Category Archives: writing

red

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The last place my Mom and Dad lived in before he died was out in the country, near Lake Fork, Texas. There was a big plate-glass window in front of which Dad had hung bird feeders. Among the many birds who winged in were cardinals, crimson feathers startling, vivid, unforgettable. Whenever I see cardinals, real or otherwise, I think of Dad, I think of that place, a home place for him, a vision he’d worked toward all his life. And I think of my mother, too, acquiescing to him, sharing his dream. What was hers?

In Pier One yesterday, caught like a magpie by all the Christmas glitter and glow, I saw LED candles with tiny red cardinals on them. I had to stop and touch the glass. My throat got tight as I thought of my father, but also of my mother, 13 years down with Alzheimer’s, bedridden, incontinent, unable to turn over or ask for what she wants, able only to croak sounds and smile her occasional but still lovely smile. I didn’t buy the candle. I bought five small, red clip-on cardinals, glitter on their tails and shaken like salt in among their color. Foolish, I thought as I checked out. She won’t see them.

But today I go to place them in her room, among the bits of holiday tinsel I put up even though she doesn’t know. My heart hurts, my throat is tight. I think I summoning Dad to bring her on home.

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I’m on sale

Through_A_Glass_Darkly_s2Hello. I’ve been offline resting, but online ebook seller bookbub has Through a Glass Darkly on sale only today for $1.99. If you would, if you can, pass it along on Facebook or Twitter or Goodreads or email or whatever.

Here’s the link: https://www.bookbub.com/ebook-deals/latest?page=2.

Where have I been? Well, the novel I’m in is taking too long, so I’ve been in lots of worry and fear and judgment, which makes me tired. But I am in some sort of ending (never-ending is what it feels like). I hope all is well with you. I hope I pick this up again, for it feels nice to be here. Love, Karleen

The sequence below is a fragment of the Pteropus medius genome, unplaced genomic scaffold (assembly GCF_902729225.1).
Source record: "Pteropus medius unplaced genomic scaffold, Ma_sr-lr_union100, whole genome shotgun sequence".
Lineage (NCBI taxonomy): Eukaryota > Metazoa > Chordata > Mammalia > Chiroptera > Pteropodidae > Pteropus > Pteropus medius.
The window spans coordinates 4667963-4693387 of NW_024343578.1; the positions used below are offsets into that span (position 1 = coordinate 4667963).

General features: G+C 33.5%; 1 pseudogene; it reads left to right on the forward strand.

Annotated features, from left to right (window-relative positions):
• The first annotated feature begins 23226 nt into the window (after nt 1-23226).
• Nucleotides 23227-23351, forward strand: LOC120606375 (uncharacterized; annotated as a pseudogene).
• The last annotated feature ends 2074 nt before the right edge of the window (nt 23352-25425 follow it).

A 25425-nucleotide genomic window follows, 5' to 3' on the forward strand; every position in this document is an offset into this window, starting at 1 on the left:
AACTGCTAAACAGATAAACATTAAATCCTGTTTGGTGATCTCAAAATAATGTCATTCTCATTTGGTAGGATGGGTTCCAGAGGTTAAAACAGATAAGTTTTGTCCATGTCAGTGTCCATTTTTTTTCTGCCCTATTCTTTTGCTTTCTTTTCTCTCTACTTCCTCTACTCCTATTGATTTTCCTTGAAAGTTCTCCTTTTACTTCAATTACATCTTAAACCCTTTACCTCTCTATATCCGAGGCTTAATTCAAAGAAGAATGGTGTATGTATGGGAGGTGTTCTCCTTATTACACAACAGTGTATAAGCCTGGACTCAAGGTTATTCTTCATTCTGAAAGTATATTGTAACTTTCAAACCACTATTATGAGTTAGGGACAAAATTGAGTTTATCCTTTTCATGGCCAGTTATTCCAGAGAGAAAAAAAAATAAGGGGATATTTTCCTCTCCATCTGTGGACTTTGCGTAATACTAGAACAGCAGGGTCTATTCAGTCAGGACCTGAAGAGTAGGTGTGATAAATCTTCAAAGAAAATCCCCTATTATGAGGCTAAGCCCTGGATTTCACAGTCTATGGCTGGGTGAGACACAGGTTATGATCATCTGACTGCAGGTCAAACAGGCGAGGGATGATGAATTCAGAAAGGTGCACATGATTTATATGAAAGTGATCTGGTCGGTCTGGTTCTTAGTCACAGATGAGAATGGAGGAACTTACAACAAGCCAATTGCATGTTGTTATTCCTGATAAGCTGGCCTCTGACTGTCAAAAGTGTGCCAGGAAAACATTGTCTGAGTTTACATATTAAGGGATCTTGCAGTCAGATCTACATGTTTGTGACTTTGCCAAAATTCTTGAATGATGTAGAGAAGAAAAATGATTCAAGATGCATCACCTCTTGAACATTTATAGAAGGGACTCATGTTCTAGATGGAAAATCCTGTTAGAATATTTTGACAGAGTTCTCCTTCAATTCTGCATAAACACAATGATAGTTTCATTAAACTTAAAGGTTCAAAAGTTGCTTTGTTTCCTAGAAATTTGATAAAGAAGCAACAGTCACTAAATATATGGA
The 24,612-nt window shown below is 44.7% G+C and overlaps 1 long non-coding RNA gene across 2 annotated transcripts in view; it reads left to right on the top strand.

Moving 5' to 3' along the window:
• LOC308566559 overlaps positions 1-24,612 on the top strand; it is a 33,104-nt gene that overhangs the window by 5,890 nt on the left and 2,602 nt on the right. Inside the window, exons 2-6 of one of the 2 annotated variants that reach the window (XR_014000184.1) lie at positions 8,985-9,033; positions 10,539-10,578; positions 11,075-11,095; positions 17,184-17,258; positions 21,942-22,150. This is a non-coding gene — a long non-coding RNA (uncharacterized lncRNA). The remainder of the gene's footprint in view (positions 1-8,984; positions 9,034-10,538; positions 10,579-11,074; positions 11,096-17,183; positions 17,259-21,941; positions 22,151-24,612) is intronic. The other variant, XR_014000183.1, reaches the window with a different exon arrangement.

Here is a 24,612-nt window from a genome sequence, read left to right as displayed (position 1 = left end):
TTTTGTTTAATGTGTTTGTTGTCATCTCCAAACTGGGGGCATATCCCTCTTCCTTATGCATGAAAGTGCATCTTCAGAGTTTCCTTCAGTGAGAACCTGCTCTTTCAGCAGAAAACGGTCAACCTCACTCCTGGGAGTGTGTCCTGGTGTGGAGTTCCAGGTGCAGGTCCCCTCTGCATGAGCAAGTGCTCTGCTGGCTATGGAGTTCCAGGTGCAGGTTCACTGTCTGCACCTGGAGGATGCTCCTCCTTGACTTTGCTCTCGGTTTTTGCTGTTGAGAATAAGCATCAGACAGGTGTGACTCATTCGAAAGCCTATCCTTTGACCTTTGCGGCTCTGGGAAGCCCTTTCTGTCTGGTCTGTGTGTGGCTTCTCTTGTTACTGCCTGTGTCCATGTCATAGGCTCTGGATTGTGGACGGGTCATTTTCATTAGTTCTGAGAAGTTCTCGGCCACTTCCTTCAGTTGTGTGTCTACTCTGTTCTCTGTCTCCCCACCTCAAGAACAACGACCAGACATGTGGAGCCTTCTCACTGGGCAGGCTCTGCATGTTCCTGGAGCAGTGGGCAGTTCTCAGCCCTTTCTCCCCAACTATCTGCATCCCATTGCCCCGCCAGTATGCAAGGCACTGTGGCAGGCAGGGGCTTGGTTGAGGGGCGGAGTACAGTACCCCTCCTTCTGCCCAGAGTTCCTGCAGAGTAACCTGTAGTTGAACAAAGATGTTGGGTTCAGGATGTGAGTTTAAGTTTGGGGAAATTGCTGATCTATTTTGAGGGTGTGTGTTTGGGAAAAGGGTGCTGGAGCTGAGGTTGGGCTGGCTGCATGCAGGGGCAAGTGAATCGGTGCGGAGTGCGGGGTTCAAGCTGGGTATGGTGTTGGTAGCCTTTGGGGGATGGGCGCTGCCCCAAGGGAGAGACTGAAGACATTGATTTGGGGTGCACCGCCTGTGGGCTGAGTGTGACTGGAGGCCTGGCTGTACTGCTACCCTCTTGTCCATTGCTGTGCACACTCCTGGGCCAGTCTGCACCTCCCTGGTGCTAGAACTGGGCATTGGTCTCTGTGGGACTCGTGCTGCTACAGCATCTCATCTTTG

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dead

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We make an ofrenda, which is an altar for the Day of the Dead. I bring photos of a father, grandparents, an uncle, a sister. Among them is a suicide, an alcoholic, a poet too gentle for this life, women who had to scramble to survive or live with men who treated them badly. Few died with any semblance of peace.

I offer chocolates and mums, a pencil for the poet, a cigarette for the smokers. What I wish I could give them is another pass at life, for too much of theirs was stark and unforgiving. Some of it was character, some of it was heritage, some of it was cultural.

Do not go gentle into that dark night, wails a poem. But why not? Why fight against the dying of the light? For we all must die. It’s the last clause in the contract made with being born. What unseen can I offer my dead, who have gone on before me? Courage to amend mistakes and character flaws with unflinching honesty? The never ending weeding of my inner garden? Loving what is? Love?

For them. For me. For it all. Forever and ever. Amen.

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commands

k6160536Le Notre has come to visit again. I am so grateful, for his sternness comforts me as I grapple with the middle of the novel whose ending is still vague. Prune here, he announces. Plant there. Lift and carry and work. It’s physical labor, and I need it. October is a grace month in Houston, when humidity lifts and temperatures drop.

I plant violets, not the proud African ones of my girlhood, with their large heart-shaped leaves and deep purple faces, but Australian ones, the only ones I can find, with smaller, less deep emerald leaves and faces that show both white and purple. I love violets, have tried to start them any number of times in my shady yard, which they should love, without success. Le Notre points to where he thinks they might thrive. If you water, he sniffs. His face is lined with age and knowledge and Louis XIV‘s confidence in him. He’s fashionable for his time, a wig, a satin coat, shoes with buckles, a long, long staff like the one Lully used to direct the king’s orchestra. I like this stern taskmaster who tells me what to do in the garden and bears with no excuses.